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Short-Term Effects

Most vacuum extraction complications arise in the first 10 hours after birth, according to Cleveland Clinic.

Effects on baby:
Effects on mother:
  • Difficulty urinating or incontinence
  • Pelvic pain
  • Postpartum bleeding
  • Vaginal tears

Most of these short-term vacuum delivery complications go away in a few days.

Long-Term Effects

Long-term effects caused by vacuum extraction complications can be more serious and require ongoing medical treatment.

Newborn lying in an incubator in a neonatal intensive care unit (NICU)

One of the most dangerous complications to the baby is bleeding within the brain, also known as an intraventricular hematoma.

This can happen when the vacuum cup pulls at the tissues of the baby’s head and ruptures fragile blood vessels.

The bleeding from a hematoma can also put pressure on the brain and result in brain damage. This may lead to speech and developmental delays depending on what part of the brain is affected.

Other long-term effects for the baby may include:

Financial assistance may be available for families affected by long-term vacuum extraction complications. Contact our team at (855) 910-9709 right now to learn more.

Treatment for Vacuum Extraction Complications

Doctors should examine mothers and their babies right away for any vacuum extraction complications. Many vacuum extraction injuries can be treated if addressed soon after delivery.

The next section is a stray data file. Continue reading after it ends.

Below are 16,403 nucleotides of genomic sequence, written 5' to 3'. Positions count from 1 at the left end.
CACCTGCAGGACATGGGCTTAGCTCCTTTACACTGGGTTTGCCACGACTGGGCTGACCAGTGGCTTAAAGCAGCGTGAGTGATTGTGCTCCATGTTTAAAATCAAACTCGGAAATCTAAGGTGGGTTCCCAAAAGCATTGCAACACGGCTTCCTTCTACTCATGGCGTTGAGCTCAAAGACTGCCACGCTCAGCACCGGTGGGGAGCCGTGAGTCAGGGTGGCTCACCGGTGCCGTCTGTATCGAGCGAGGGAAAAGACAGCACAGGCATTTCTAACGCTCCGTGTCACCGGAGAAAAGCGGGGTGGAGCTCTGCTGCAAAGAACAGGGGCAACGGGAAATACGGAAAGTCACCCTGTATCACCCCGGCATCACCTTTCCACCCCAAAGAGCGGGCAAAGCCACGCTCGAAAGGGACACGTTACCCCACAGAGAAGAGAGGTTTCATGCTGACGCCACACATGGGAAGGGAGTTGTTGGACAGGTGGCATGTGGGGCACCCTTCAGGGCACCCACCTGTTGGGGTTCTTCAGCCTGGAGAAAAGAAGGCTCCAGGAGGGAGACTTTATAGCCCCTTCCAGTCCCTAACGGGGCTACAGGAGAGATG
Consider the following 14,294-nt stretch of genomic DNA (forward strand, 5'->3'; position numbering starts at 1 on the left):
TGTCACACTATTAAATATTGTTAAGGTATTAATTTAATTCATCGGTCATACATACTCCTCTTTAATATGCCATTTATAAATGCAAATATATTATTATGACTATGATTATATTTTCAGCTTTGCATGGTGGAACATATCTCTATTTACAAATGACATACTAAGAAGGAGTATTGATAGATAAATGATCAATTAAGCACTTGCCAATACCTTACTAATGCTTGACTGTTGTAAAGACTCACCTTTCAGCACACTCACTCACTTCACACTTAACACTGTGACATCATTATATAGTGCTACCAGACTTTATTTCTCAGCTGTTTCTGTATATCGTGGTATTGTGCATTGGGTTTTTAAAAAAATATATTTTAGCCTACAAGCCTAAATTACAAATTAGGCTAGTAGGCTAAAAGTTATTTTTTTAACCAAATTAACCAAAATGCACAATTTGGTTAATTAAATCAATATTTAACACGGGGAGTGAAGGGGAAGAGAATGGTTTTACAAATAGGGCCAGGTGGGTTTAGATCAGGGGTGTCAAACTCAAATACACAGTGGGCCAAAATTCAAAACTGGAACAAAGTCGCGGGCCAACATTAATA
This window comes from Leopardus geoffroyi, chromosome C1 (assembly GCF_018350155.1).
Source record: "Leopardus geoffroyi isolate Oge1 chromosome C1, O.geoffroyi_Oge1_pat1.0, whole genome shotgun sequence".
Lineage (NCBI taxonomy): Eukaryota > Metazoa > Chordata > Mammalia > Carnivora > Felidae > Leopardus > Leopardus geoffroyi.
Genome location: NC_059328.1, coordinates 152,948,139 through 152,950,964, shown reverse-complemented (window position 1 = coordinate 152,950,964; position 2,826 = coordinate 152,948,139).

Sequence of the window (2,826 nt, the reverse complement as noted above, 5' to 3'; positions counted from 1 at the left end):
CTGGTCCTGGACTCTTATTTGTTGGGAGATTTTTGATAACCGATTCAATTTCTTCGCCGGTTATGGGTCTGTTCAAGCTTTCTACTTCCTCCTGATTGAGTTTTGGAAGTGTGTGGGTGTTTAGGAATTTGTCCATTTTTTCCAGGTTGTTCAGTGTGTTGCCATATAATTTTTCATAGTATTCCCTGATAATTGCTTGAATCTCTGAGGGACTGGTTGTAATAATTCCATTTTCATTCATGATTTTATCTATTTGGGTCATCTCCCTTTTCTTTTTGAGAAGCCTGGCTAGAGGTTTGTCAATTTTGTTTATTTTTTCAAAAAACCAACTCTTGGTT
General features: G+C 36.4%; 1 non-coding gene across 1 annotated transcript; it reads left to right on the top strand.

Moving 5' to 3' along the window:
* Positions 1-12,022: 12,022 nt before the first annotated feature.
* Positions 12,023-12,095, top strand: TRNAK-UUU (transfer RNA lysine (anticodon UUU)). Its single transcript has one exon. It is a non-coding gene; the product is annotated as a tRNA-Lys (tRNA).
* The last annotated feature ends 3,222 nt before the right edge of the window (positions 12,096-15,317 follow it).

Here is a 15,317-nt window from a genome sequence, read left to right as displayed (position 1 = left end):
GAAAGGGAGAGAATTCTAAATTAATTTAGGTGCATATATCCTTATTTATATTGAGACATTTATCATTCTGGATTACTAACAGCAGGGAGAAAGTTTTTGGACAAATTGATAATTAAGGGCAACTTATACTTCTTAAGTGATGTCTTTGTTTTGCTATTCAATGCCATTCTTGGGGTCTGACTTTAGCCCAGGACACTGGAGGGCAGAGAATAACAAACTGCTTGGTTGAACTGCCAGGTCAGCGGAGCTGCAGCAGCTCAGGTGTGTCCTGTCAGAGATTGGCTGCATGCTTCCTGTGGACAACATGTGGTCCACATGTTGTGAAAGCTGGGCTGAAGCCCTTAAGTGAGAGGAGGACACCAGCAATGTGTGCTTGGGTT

Bruising and swelling of the baby’s head from the suction cup is common and will usually heal without treatment. If a baby’s head is bruised from the vacuum extraction, doctors will closely monitor the child for 2-3 days to decrease the risk of any long-term complications.

Mothers that experience severe vaginal tears or undergo an episiotomy (surgical incision in the perineum to enlarge the vagina) will require stitching. These stitches will dissolve on their own and do not need to be removed.

Mothers who experience incontinence may require a catheter to drain their bladder for up to 24 hours. After the catheter is removed, they will be instructed to drink lots of water to stay hydrated and prevent urination problems.

Vacuum Delivery Complications and Medical Negligence

Because of their professional experience and training, doctors are responsible for determining the best option to assist with a vaginal delivery. For this reason, the improper use of vacuum extractors may be considered medical negligence.

Medical malpractice resulting in vacuum delivery complications can be caused by misusing the vacuum device during delivery or failing to provide prompt and appropriate treatment after the procedure.